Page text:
Biodiversity loss has been globally recognised as a major threat to ecological and socio-economic stability. The forest ecosystems of Europe, which include both natural and managed forests, provide habitats for numerous species and are havens for much of Europe’s biodiversity.
In a comprehensive new European Forest Institute study, a multidisciplinary team of 13 authors from 10 countries have analysed how to effectively maintain and enhance forest biodiversity in Europe:
- Forest biodiversity monitoring is key. Increased conservation and management of European forest biodiversity starts with effective monitoring.
- Threats to forest biodiversity can be distinguished between ‘external’ threats that are beyond the direct influence of forest owners and managers (e.g. atmospheric pollution, climate change, biological invasions, land use change) and ‘internal’ threats that are directly related to forest management practices.
- More stringent conservation measures are urgently required for forests that are home to species under threat, e.g. primary, old-growth and ancient forests.
- Hands-on nature-positive management is possible in every forest managed for wood production, including plantation forests.
- Ecosystem management approaches, including variants of close-to-nature forest management, need to be developed further to embrace disturbances and support biodiversity at different scales, from genes to landscapes.
- On a landscape scale, a variation of forest management approaches and intensity, e.g. Triad management is a promising strategy to conserve a broad range of biodiversity while also achieving other important forest management objectives.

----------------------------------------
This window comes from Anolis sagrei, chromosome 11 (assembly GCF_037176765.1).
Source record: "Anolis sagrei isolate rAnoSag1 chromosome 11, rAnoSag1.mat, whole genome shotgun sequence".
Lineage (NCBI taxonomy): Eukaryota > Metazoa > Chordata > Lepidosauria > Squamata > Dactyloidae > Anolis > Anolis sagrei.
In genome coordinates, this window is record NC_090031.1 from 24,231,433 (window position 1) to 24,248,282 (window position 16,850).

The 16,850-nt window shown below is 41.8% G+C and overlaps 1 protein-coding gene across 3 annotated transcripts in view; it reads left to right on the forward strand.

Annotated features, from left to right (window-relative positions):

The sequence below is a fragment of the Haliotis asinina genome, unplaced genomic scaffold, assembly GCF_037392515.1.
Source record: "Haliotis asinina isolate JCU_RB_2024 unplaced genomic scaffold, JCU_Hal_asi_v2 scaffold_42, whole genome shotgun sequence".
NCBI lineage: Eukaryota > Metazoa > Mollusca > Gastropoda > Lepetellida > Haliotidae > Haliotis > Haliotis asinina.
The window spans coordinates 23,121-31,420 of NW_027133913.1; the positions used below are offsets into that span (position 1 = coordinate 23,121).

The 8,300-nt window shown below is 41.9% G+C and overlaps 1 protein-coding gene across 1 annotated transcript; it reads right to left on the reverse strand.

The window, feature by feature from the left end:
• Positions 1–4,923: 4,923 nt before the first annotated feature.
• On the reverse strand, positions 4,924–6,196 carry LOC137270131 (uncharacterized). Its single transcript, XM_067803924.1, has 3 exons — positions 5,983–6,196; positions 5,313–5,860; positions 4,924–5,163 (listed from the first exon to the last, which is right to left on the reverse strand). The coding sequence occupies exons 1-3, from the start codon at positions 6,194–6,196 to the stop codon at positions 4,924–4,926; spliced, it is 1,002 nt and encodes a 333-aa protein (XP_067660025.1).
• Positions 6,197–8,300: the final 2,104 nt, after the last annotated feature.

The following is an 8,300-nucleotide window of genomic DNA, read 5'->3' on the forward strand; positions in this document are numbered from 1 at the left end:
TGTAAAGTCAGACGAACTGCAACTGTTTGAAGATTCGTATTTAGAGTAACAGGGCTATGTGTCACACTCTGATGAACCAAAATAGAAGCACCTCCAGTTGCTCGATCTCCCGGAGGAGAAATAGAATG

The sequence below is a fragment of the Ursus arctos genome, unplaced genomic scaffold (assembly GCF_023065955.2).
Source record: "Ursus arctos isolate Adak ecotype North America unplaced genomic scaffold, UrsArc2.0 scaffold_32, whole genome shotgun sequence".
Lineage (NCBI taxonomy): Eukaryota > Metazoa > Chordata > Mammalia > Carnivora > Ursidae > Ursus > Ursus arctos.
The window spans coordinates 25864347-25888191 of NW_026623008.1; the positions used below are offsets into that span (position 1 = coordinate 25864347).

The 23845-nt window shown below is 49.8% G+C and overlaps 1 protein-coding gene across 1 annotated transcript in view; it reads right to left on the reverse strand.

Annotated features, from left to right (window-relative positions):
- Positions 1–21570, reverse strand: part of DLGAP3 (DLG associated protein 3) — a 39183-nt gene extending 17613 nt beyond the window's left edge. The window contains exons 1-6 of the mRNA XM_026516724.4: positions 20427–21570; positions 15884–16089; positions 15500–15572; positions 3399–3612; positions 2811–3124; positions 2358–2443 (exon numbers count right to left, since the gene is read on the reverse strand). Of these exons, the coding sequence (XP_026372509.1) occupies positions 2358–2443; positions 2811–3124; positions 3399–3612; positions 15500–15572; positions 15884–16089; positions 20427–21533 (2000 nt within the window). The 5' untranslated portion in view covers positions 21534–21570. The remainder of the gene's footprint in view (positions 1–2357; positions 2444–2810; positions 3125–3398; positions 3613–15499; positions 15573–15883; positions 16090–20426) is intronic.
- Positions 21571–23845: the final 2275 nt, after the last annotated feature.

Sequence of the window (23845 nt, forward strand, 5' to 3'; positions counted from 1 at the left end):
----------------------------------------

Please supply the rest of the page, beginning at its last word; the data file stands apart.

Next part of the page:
- Conserving and increasing biodiversity is a shared task that needs to be undertaken ambitiously by European forest managers and owners, public and private institutions, as well as the general public. It requires broad institutional and financial support.
The study explores thoroughly how forest biodiversity is more than just a mixture of species. It concerns gene pools, structural and functional diversity as well as scale aspects that range from a single tree to entire regions. Forest managers and policymakers can both take action to maintain, but also enhance forest biodiversity in many forms.
Policymakers should note that a considerable time lag between biodiversity responses to new policies has to be taken into account, given the slow pace of forest development and related management interventions. Long-term commitment and societal support for biodiversity policy is therefore a must. The mix of tailor-made financial and other instruments needs to be expanded to successfully secure Europe’s biodiversity heritage. Market-driven instruments such as reverse auctions and biodiversity offsets are still underdeveloped.
EFI’s Assistant Director and editor of the series, Helga Pülzl said: “This comprehensive and interdisciplinary study based on latest available knowledge on forest biodiversity, sets a new and important milestone, which we were looking for.” Lead author and professor of forest ecology and management at KU Leuven, Bart Muys added: “There are simple methods to boost biodiversity in any forest in Europe, also those intensively managed for wood production. It will contribute to stability, productivity and above all more manager’s satisfaction while serving the beauty of nature.”
The study is published on 30 May 2022, and is freely available to download.
Muys, B., Angelstam, P., Bauhus, J., Bouriaud, L., Jactel, H., Kraigher, H., Müller, J., Pettorelli, N., Pötzelsberger, E., Primmer, E., Svoboda, M., Thorsen, B.J., Van Meerbeek, K. 2022. Forest Biodiversity in Europe. From Science to Policy 13. European Forest Institute.
This work and publication has been financed by EFI’s Multi-Donor Trust Fund for policy support, which is supported by the governments of Austria, Czech Republic, Finland, Germany, Ireland, Italy, Lithuania, Norway, Slovenia, Spain and Sweden.